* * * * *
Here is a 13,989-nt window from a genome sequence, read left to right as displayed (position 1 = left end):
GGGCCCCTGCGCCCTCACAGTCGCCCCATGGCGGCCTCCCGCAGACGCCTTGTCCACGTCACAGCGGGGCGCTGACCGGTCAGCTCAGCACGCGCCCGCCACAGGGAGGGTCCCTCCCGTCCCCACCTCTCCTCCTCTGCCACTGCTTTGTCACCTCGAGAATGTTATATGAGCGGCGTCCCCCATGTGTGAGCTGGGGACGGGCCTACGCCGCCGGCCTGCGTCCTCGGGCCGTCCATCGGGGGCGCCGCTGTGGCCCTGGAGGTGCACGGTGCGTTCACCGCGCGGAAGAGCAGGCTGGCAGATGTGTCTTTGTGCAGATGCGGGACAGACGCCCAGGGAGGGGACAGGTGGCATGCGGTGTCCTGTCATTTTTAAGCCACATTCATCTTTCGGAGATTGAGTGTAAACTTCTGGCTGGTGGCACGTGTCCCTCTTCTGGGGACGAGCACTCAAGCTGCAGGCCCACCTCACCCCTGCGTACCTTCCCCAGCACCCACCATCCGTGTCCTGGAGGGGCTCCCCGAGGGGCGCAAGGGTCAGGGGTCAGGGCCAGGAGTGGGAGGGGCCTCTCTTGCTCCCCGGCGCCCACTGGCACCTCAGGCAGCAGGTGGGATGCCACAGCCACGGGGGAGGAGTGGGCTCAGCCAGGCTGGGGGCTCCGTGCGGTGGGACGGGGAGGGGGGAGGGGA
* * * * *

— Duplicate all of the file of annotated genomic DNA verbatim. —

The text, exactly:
Here is a 13,989-nt window from a genome sequence, read left to right as displayed (position 1 = left end):
GGGCCCCTGCGCCCTCACAGTCGCCCCATGGCGGCCTCCCGCAGACGCCTTGTCCACGTCACAGCGGGGCGCTGACCGGTCAGCTCAGCACGCGCCCGCCACAGGGAGGGTCCCTCCCGTCCCCACCTCTCCTCCTCTGCCACTGCTTTGTCACCTCGAGAATGTTATATGAGCGGCGTCCCCCATGTGTGAGCTGGGGACGGGCCTACGCCGCCGGCCTGCGTCCTCGGGCCGTCCATCGGGGGCGCCGCTGTGGCCCTGGAGGTGCACGGTGCGTTCACCGCGCGGAAGAGCAGGCTGGCAGATGTGTCTTTGTGCAGATGCGGGACAGACGCCCAGGGAGGGGACAGGTGGCATGCGGTGTCCTGTCATTTTTAAGCCACATTCATCTTTCGGAGATTGAGTGTAAACTTCTGGCTGGTGGCACGTGTCCCTCTTCTGGGGACGAGCACTCAAGCTGCAGGCCCACCTCACCCCTGCGTACCTTCCCCAGCACCCACCATCCGTGTCCTGGAGGGGCTCCCCGAGGGGCGCAAGGGTCAGGGGTCAGGGCCAGGAGTGGGAGGGGCCTCTCTTGCTCCCCGGCGCCCACTGGCACCTCAGGCAGCAGGTGGGATGCCACAGCCACGGGGGAGGAGTGGGCTCAGCCAGGCTGGGGGCTCCGTGCGGTGGGACGGGGAGGGGGGAGGGGA